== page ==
Barack Obama Makes History With Decisive Win
State and Local races mixed
by Bill Lopez
CLEARWATER - From relative obscurity, Barack Obama has emerged to win the presidency of the United States in an unprecedented election like no other presidential election in American history.
An African American junior senator from Illinois with virtually no national recognition just under two years ago demonstrated great skill and leadership in achieving a feat that few could imagine possible just months ago.
In a model of election campaigning based on the techniques and style of Chicago ward politics, Obama methodically divided the county into manageable lots and worked to staff each with an effective organization that brought record voter registrations and massive turnouts across the nation.
His team overcame Democrat front-runner Hilary Clinton to secure the nomination and went on to inspired many who contributed over $600 million to finance an avalanche of ads and presidential campaign essentials that was no match for the Republican candidate.
His opponent, the revered John McCain, faced a tsunami of great portions in defending an unpopular war, having ties to the perceived failures of the Bush administration and being a member of a political party whose administration presided over the most monumental collapse of the US economy since the great depression.
Osama's eloquent and steadfast drumbeat for change dominated the McCain-Palin promise of reform and fresh leadership. In a conciliatory but positive concession speech from the Biltmore Hotel in Arizona, McCain saluted Obama and praised his victory as positive milestone in American history and pledged to work with the new president to restore American greatness in world leadership and repair its domestic affairs.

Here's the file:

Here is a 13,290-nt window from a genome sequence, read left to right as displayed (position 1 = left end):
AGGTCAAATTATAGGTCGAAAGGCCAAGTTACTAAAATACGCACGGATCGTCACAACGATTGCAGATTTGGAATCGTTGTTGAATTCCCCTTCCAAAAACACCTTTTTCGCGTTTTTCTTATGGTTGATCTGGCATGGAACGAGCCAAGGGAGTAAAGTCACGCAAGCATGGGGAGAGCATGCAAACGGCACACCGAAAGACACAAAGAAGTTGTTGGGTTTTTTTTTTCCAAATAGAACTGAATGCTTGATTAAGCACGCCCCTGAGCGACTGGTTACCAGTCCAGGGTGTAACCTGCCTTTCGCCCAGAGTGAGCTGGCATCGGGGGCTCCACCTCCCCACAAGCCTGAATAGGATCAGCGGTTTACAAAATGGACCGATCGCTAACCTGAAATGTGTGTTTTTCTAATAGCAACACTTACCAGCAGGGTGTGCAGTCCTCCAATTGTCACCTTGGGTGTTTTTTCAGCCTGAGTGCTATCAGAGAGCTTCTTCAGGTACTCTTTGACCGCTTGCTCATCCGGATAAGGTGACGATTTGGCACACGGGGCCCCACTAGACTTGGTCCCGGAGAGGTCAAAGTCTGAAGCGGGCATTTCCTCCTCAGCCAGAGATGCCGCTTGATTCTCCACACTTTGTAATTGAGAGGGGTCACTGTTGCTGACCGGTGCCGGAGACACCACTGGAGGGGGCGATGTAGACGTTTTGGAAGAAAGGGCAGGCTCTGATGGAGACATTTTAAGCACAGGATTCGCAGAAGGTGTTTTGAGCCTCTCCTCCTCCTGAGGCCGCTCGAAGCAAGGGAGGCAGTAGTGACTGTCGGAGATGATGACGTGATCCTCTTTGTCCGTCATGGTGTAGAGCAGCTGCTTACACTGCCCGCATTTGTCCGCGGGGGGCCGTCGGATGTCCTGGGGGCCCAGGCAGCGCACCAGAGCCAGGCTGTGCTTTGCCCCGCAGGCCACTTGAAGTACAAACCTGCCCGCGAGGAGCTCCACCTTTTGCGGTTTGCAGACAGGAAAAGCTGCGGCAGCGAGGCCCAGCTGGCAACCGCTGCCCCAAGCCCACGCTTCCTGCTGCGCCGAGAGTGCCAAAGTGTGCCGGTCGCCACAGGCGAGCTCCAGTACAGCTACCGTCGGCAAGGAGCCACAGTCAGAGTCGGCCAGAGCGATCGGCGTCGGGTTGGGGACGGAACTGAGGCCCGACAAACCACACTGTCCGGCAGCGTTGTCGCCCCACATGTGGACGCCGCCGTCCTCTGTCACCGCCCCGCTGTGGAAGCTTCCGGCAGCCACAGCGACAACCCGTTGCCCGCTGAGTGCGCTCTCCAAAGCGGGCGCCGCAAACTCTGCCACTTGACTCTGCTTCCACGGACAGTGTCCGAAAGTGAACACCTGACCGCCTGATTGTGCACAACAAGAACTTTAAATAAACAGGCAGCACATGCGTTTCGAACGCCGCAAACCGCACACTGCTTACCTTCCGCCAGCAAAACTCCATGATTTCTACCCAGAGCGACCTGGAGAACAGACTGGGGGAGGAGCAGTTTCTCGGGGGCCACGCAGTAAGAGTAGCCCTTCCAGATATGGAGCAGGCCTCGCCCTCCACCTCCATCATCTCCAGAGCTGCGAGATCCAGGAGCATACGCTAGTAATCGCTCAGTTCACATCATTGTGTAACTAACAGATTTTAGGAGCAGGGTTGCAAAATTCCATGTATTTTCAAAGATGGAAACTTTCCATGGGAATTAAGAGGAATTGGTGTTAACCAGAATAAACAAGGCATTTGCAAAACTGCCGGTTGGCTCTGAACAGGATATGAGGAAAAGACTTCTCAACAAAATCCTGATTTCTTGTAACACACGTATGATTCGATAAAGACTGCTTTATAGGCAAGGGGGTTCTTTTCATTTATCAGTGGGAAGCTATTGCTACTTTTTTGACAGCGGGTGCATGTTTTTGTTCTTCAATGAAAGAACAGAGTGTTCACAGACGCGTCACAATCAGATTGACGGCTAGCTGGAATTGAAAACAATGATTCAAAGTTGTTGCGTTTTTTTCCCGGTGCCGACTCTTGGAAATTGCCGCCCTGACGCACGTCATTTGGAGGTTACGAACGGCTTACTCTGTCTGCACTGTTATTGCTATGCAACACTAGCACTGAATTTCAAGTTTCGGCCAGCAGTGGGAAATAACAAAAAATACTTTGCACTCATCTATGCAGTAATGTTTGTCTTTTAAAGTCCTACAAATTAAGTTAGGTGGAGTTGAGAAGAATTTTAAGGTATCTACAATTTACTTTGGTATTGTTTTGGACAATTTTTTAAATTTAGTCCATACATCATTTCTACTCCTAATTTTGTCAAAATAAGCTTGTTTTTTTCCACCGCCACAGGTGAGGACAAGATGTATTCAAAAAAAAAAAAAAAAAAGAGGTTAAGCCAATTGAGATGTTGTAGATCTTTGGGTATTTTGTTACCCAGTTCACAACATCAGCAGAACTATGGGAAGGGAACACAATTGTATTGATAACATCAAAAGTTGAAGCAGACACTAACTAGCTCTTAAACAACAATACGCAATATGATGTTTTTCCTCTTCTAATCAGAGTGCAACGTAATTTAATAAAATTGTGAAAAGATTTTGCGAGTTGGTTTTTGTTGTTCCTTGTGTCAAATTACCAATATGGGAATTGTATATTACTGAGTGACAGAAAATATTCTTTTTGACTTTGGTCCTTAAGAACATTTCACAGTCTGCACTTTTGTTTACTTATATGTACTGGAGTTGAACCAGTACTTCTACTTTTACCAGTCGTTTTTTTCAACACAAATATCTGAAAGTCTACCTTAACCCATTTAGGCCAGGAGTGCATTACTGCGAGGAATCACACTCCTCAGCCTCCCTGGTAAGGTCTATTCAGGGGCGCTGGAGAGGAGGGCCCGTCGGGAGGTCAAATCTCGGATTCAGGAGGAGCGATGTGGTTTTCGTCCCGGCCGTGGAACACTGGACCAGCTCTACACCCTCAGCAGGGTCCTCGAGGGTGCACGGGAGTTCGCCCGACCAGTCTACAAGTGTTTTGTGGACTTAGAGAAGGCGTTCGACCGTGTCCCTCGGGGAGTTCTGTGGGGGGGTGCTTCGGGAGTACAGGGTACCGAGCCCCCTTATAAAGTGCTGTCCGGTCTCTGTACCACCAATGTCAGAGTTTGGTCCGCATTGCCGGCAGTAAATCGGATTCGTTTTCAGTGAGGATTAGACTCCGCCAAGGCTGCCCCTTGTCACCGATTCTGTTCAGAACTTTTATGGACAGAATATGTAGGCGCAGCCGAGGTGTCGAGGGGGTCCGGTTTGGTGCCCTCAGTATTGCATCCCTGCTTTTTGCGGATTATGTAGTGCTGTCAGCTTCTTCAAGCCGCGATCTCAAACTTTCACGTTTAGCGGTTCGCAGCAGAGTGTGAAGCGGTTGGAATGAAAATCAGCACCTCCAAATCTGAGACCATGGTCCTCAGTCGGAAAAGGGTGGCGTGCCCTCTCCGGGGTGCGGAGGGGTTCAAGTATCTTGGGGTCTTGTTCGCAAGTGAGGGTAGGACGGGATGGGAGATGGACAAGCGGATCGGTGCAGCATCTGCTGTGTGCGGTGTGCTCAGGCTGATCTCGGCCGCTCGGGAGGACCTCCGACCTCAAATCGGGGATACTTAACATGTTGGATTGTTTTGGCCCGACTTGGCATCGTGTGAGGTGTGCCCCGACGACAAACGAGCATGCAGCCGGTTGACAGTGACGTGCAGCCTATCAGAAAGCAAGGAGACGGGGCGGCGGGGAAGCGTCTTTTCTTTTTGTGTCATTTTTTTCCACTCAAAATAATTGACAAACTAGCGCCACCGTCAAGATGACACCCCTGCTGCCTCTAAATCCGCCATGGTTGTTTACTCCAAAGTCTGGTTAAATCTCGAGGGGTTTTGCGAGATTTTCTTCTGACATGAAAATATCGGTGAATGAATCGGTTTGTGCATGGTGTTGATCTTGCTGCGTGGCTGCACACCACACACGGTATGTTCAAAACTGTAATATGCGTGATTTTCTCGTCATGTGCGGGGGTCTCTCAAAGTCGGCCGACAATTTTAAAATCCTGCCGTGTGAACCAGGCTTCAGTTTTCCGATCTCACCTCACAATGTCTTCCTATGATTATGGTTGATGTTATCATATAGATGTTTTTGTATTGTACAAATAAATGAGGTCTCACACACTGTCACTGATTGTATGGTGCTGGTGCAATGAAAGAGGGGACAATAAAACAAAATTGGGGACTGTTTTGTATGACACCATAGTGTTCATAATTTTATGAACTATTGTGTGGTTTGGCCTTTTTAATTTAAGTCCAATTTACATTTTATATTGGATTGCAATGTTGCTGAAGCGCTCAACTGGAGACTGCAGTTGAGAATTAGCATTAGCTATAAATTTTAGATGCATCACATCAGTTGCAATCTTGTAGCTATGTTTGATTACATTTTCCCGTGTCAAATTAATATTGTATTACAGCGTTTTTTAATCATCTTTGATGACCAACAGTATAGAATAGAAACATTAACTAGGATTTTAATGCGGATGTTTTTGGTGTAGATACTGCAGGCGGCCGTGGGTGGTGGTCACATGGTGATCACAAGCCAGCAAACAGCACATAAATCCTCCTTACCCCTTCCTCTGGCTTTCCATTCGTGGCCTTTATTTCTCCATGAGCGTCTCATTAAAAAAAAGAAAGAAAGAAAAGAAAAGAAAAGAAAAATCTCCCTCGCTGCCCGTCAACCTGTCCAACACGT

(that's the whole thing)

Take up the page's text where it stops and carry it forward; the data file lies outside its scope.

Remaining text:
The race nationally yielded a six-point margin for Obama in the popular vote with 62 million cast for Obama and 55 million cast for McCain. In the Electoral College vote, however, the results were staggeringly in favor of Obama. He received 349 electoral votes to 147 for McCain, the most telling testimony to the superior organizational skills of the Obama campaign.
In Florida McCain got 48% of the vote to Obama's 51% and locally in Pinellas County where over 645,000 were registered to vote, Obama received 53% of the vote to McCain's 45%. That produced 247,728 votes for Obama and 209,682 for McCain.
In other races, for US Congress District 9, Republican Gus Michael Bilirakis defeated Democrat Bill Mitchell by a wide margin of 62% to 36%.
In District 10 Republican Bill Young beat Democrat Bob Hackworth 61% to 39%.
In District 11 Eddie Adams (Rep) lost to Kathy Castor (Dem) 12% to 87%.
For State Senator in District 11, Republican Mike Fasano won over Democrat Fred Taylor 64% to 36%.
For State Representative in District 48 Peter Nehr (Rep) edged out Carl Zimmermann (Dem) by a narrow margin of 51% to 49%.
For Sheriff of Pinellas County, incumbent Republican Jim Coats easily won over Democrat Randal Jones 61% to 38%.
For Property Appraiser, Republican Pam Dubox beat Democrat Ben Friedlander 56% to 43%.
Deborah Clark (Rep) will continue as Supervisor of Elections defeating Jack Killingsworth (Dem) 61% to 38%.
For County Commissioner, winners include Neil Brickfield (Rep), Nancy Bostock (Rep) and Karen Seel (Rep).
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